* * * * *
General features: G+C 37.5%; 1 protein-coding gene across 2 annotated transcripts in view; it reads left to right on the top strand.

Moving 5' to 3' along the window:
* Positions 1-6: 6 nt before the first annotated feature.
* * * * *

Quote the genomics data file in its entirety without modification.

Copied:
General features: G+C 37.5%; 1 protein-coding gene across 2 annotated transcripts in view; it reads left to right on the top strand.

Moving 5' to 3' along the window:
* Positions 1-6: 6 nt before the first annotated feature.